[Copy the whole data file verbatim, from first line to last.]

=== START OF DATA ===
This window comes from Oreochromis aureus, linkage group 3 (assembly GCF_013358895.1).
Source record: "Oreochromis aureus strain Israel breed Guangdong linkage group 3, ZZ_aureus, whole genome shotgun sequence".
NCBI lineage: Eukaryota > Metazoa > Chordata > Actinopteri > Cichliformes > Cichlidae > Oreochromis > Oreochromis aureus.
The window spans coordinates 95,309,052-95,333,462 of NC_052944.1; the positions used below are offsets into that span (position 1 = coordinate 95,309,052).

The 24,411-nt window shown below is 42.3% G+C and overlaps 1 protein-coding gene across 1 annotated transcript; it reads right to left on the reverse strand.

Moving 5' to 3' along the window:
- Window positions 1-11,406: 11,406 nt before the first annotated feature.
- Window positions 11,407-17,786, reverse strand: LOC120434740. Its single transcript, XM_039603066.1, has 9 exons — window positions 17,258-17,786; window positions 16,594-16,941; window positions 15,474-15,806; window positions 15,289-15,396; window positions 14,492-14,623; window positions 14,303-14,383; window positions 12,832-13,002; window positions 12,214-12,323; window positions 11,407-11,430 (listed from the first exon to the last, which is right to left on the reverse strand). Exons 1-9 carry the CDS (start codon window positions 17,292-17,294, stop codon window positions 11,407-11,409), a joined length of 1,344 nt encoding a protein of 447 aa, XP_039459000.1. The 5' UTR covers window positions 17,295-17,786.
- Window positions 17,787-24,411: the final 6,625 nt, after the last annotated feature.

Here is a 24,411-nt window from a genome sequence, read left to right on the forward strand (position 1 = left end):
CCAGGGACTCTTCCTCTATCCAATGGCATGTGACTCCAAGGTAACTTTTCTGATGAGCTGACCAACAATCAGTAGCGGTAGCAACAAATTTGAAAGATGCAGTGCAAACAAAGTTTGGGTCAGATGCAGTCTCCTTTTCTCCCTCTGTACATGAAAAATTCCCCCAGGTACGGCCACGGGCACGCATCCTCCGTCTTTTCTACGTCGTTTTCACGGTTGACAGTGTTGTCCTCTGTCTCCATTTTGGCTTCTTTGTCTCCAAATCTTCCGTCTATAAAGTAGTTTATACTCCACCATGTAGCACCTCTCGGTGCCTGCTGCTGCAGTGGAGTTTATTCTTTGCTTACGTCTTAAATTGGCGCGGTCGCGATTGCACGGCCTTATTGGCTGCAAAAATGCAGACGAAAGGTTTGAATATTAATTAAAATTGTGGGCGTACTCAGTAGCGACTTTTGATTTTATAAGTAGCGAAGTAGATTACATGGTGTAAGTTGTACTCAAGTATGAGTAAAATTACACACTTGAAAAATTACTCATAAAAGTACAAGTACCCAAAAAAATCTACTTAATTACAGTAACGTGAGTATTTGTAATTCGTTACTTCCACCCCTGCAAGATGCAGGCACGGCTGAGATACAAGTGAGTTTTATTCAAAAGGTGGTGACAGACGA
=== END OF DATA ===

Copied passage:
This window comes from Oreochromis aureus, linkage group 3 (assembly GCF_013358895.1).
Source record: "Oreochromis aureus strain Israel breed Guangdong linkage group 3, ZZ_aureus, whole genome shotgun sequence".
NCBI lineage: Eukaryota > Metazoa > Chordata > Actinopteri > Cichliformes > Cichlidae > Oreochromis > Oreochromis aureus.
The window spans coordinates 95,309,052-95,333,462 of NC_052944.1; the positions used below are offsets into that span (position 1 = coordinate 95,309,052).

The 24,411-nt window shown below is 42.3% G+C and overlaps 1 protein-coding gene across 1 annotated transcript; it reads right to left on the reverse strand.

Moving 5' to 3' along the window:
- Window positions 1-11,406: 11,406 nt before the first annotated feature.
- Window positions 11,407-17,786, reverse strand: LOC120434740. Its single transcript, XM_039603066.1, has 9 exons — window positions 17,258-17,786; window positions 16,594-16,941; window positions 15,474-15,806; window positions 15,289-15,396; window positions 14,492-14,623; window positions 14,303-14,383; window positions 12,832-13,002; window positions 12,214-12,323; window positions 11,407-11,430 (listed from the first exon to the last, which is right to left on the reverse strand). Exons 1-9 carry the CDS (start codon window positions 17,292-17,294, stop codon window positions 11,407-11,409), a joined length of 1,344 nt encoding a protein of 447 aa, XP_039459000.1. The 5' UTR covers window positions 17,295-17,786.
- Window positions 17,787-24,411: the final 6,625 nt, after the last annotated feature.

Here is a 24,411-nt window from a genome sequence, read left to right on the forward strand (position 1 = left end):
CCAGGGACTCTTCCTCTATCCAATGGCATGTGACTCCAAGGTAACTTTTCTGATGAGCTGACCAACAATCAGTAGCGGTAGCAACAAATTTGAAAGATGCAGTGCAAACAAAGTTTGGGTCAGATGCAGTCTCCTTTTCTCCCTCTGTACATGAAAAATTCCCCCAGGTACGGCCACGGGCACGCATCCTCCGTCTTTTCTACGTCGTTTTCACGGTTGACAGTGTTGTCCTCTGTCTCCATTTTGGCTTCTTTGTCTCCAAATCTTCCGTCTATAAAGTAGTTTATACTCCACCATGTAGCACCTCTCGGTGCCTGCTGCTGCAGTGGAGTTTATTCTTTGCTTACGTCTTAAATTGGCGCGGTCGCGATTGCACGGCCTTATTGGCTGCAAAAATGCAGACGAAAGGTTTGAATATTAATTAAAATTGTGGGCGTACTCAGTAGCGACTTTTGATTTTATAAGTAGCGAAGTAGATTACATGGTGTAAGTTGTACTCAAGTATGAGTAAAATTACACACTTGAAAAATTACTCATAAAAGTACAAGTACCCAAAAAAATCTACTTAATTACAGTAACGTGAGTATTTGTAATTCGTTACTTCCACCCCTGCAAGATGCAGGCACGGCTGAGATACAAGTGAGTTTTATTCAAAAGGTGGTGACAGACGA